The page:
What to Expect in the 2024 Economy

Jan 12, 2024, 13:19 PM
Content author:
Arnulfo Moreno
External link:
Image Url:

Economic projections and forecasts for 2024 are somewhat optimistic, a possible bright light for recyclers. Domestically, job growth is expected to continue, the Fed is expected to cut rates, but the manufacturing sector may still remain soft. Internationally, trade restrictions and geo-political risk put the global economy in a precarious situation.


For the year, total nonfarm payrolls rose by 2.7 million seasonally adjusted (SA) (average monthly gain of 225,000), slower than the gain of 4.8 million jobs SA in 2022 (average monthly gain of 399,000). Without seasonal adjustment, the average monthly job gain in 2023 was 240,000. While continued job growth is certainly good for the economy and the recycled materials industry, investors remain wary that strong economic conditions will delay Fed rate cuts in 2024.

Throughout 2023 the Fed continued its interest rates hikes — raising interest rates 11 times between March of 2022 and July of 2023. The inflation indicators continue to decline; however, they have a way to go. An upside risk, meaning lowering the effect of the target federal funds rate, is that the market is lowering market rates. This may be good for recyclers looking to borrow money. Current thought is that the Fed will begin lowering rates mid-2024.

A downside risk could be that rates were raised to high, too quickly, resulting in “the risk of a marked weakening of household balance sheets, possible negative spillovers from lower growth in some foreign economies, geopolitical risks, and lingering risks of further tightening in bank credit,” according to the minutes from the Federal Open Market Committee during their December 2023 meeting.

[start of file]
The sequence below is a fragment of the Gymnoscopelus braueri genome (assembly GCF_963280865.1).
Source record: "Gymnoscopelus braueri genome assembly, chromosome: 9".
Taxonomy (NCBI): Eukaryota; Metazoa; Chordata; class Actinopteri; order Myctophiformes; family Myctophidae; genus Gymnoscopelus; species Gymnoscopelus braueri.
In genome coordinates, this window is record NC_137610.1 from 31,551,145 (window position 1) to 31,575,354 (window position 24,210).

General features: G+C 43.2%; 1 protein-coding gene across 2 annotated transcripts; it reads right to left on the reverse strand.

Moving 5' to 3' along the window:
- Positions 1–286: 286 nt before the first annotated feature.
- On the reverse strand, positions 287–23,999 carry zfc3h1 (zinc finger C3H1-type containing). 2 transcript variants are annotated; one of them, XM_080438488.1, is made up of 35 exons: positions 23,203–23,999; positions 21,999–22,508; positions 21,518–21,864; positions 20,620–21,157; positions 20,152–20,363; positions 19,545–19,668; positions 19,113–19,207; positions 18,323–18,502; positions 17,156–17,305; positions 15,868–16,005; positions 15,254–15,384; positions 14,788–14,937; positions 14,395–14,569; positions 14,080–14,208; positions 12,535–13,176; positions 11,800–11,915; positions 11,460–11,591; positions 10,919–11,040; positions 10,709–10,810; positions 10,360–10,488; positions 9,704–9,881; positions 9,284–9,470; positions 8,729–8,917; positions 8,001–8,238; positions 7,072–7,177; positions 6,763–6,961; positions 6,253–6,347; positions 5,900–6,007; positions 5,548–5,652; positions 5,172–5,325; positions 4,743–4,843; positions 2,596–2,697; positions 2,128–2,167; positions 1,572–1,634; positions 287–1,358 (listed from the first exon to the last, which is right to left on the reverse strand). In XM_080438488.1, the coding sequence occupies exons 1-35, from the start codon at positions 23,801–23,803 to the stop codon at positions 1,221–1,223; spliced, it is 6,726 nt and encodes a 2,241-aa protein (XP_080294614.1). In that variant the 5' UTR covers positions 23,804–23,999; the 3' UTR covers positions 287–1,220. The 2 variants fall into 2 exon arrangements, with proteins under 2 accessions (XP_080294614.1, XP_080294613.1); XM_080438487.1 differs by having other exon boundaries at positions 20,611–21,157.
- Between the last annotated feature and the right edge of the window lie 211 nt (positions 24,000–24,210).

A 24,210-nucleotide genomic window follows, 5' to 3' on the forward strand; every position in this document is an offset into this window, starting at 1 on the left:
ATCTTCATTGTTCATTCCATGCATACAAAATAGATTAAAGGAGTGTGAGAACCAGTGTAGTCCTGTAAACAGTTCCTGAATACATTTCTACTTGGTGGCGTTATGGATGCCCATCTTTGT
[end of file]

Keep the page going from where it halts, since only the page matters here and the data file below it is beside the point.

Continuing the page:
As part of their meeting, an updated economic projections table was released. Highlights of these changes from the current (December 2023) projection to the previous (September 2023) projection:

  • Raised the real GDP growth rate forecast for 2023 by 0.5 percentage points to 2.6%.
  • Lowered changes to the inflation indicators for 2023.
  • The projected core PCE inflation rate was reduced 0.5 percentage points to 3.2%.
  • Projected PCE Inflation rate was lowered by 0.5 percentage points to 2.8%.
  • The unemployment rate forecast remained unchanged at 3.8%.
  • The Federal Funds Rate forecast was lowered 0.2 percentage points to 5.4%.
  • The projected inflation rate will not reach the Fed target of 2% until 2026.

The manufacturing sector was soft throughout 2023 and looks to continue the trend in 2024. The Institute for Supply Management (ISM) reported that their U.S. Manufacturing Purchasing Managers Index (PMI) remained below the 50-threshold. The index has been below the 50-point threshold dividing expansion from contraction since November 2022. At 47.4 in December, ISM’s manufacturing PMI improved from the 46.7 reading in November but signaled contraction in the U.S. manufacturing sector for the 14th consecutive month. The U.S. manufacturing sector continued to contract, but at a slightly slower rate in December as compared to November. It is expected that 2024 will see more of the same.